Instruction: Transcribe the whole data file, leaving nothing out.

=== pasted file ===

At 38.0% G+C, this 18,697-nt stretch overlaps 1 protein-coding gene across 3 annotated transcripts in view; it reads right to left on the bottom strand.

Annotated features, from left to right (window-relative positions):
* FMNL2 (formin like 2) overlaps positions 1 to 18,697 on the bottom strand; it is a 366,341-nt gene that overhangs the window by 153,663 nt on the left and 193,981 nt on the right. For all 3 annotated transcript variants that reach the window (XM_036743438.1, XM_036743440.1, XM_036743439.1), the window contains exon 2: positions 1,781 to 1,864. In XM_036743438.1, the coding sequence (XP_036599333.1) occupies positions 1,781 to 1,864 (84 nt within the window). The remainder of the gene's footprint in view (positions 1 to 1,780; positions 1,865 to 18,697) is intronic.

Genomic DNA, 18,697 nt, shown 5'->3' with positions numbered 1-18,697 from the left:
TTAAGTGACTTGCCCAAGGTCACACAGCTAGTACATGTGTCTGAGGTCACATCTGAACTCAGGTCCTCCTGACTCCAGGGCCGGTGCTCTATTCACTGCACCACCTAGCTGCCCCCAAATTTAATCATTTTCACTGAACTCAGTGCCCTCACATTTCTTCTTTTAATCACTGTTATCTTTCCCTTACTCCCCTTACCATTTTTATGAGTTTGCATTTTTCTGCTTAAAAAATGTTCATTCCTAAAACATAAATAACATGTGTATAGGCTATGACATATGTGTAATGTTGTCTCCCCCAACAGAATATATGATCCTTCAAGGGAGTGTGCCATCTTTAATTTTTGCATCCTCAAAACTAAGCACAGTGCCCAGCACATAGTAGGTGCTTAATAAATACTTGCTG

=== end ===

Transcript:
At 38.0% G+C, this 18,697-nt stretch overlaps 1 protein-coding gene across 3 annotated transcripts in view; it reads right to left on the bottom strand.

Annotated features, from left to right (window-relative positions):
* FMNL2 (formin like 2) overlaps positions 1 to 18,697 on the bottom strand; it is a 366,341-nt gene that overhangs the window by 153,663 nt on the left and 193,981 nt on the right. For all 3 annotated transcript variants that reach the window (XM_036743438.1, XM_036743440.1, XM_036743439.1), the window contains exon 2: positions 1,781 to 1,864. In XM_036743438.1, the coding sequence (XP_036599333.1) occupies positions 1,781 to 1,864 (84 nt within the window). The remainder of the gene's footprint in view (positions 1 to 1,780; positions 1,865 to 18,697) is intronic.

Genomic DNA, 18,697 nt, shown 5'->3' with positions numbered 1-18,697 from the left:
TTAAGTGACTTGCCCAAGGTCACACAGCTAGTACATGTGTCTGAGGTCACATCTGAACTCAGGTCCTCCTGACTCCAGGGCCGGTGCTCTATTCACTGCACCACCTAGCTGCCCCCAAATTTAATCATTTTCACTGAACTCAGTGCCCTCACATTTCTTCTTTTAATCACTGTTATCTTTCCCTTACTCCCCTTACCATTTTTATGAGTTTGCATTTTTCTGCTTAAAAAATGTTCATTCCTAAAACATAAATAACATGTGTATAGGCTATGACATATGTGTAATGTTGTCTCCCCCAACAGAATATATGATCCTTCAAGGGAGTGTGCCATCTTTAATTTTTGCATCCTCAAAACTAAGCACAGTGCCCAGCACATAGTAGGTGCTTAATAAATACTTGCTG